PAPHOS, Cyprus — Foreign Secretary William Hague urged the European Union on Friday to step up the pressure on Iran over its controversial nuclear drive by beefing up sanctions.
"It is necessary to increase the pressure on Iran, to intensify sanctions, to add further to the EU sanctions," Hague said in reference to Iran, as he joined his 26 EU colleagues for two days of informal talks in Cyprus also expected to focus on the conflict in Syria.
Hague said EU sanctions were having "a serious impact" on Iran.
The last such round, a damaging oil embargo, came into effect on July 1, adding to US financial sanctions aimed at shutting off Iran's oil exports, which account for half of government revenues.
Hague said it was vital that Tehran's controversial nuclear programme be "confronted and dealt with, but far better to do so in a peaceful way through sanctions but also negotiations."
Ministers will be briefed during the on the state of play of months of negotiations with Iran led by EU foreign policy chief Catherine Ashton on behalf of the major powers.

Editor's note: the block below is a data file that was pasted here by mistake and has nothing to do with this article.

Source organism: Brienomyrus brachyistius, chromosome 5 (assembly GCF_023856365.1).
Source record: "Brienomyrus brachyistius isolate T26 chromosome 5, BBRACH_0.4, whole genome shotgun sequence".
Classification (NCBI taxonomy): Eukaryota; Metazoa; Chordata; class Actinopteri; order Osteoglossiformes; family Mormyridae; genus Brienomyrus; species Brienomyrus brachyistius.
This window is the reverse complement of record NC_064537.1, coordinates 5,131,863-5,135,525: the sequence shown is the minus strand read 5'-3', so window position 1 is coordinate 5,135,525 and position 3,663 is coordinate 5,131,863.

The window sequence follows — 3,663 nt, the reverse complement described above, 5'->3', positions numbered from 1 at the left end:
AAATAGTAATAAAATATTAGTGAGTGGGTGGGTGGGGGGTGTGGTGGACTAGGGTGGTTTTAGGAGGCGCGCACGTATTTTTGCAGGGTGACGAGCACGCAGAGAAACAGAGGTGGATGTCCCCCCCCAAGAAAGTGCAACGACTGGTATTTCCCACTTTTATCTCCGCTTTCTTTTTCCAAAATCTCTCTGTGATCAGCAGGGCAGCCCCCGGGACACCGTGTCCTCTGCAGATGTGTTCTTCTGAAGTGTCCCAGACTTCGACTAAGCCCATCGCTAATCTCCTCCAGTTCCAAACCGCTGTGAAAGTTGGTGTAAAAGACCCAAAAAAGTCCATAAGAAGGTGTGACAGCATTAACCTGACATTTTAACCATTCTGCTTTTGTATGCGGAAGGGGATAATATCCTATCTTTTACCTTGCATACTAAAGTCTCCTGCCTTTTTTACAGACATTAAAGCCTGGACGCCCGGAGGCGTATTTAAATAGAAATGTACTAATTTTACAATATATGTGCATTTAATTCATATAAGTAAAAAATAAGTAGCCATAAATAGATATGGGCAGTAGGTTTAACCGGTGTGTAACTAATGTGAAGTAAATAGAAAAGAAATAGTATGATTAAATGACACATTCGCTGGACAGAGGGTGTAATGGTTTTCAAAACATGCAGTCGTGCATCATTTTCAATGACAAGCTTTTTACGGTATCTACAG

Ashton had been expected to hold a new set of talks around the end of August with lead Iranian nuclear negotiator Saeed Jalili, but there has been no sign of fresh negotiations despite increasing talk in Israel of the possibility of pre-emptive military action against Iranian nuclear facilities.
"I have urged Iran to look very carefully at the proposals that have been put forward," Ashton said. "I will be briefing the ministers later about what I think we should be doing next."
Britain will urge EU governments to agree a new round of sanctions -- targeting the energy sector and trade -- at the next meeting of EU foreign ministers in mid-October, a diplomatic source told AFP.
"I call on the Iranian side to take stock of the seriousness of the situation. We will not accept discussions and negotiations that serve only to gain time," said German Foreign Minister Guido Westerwelle.
Iran must make "substantial" proposals, give access to all its installations to international inspectors and renounce once and for all nuclear armament, he added.
Iran insists that its nuclear programme is for peaceful power generation and medical purposes only and that it has a right to uranium enrichment under the Non-Proliferation Treaty. It has called for Western sanctions on its economy to be eased.
The so-called P5+1 group which Ashton represents -- made up of the UN Security Council permanent members plus Germany -- has told Iran to immediately stop enriching uranium to 20 percent level, to ship out its existing 20 percent stocks and to shut down a fortified underground enrichment facility.
Analysts say enrichment to 20 percent is a key step towards the 90 percent level required for an atomic bomb.
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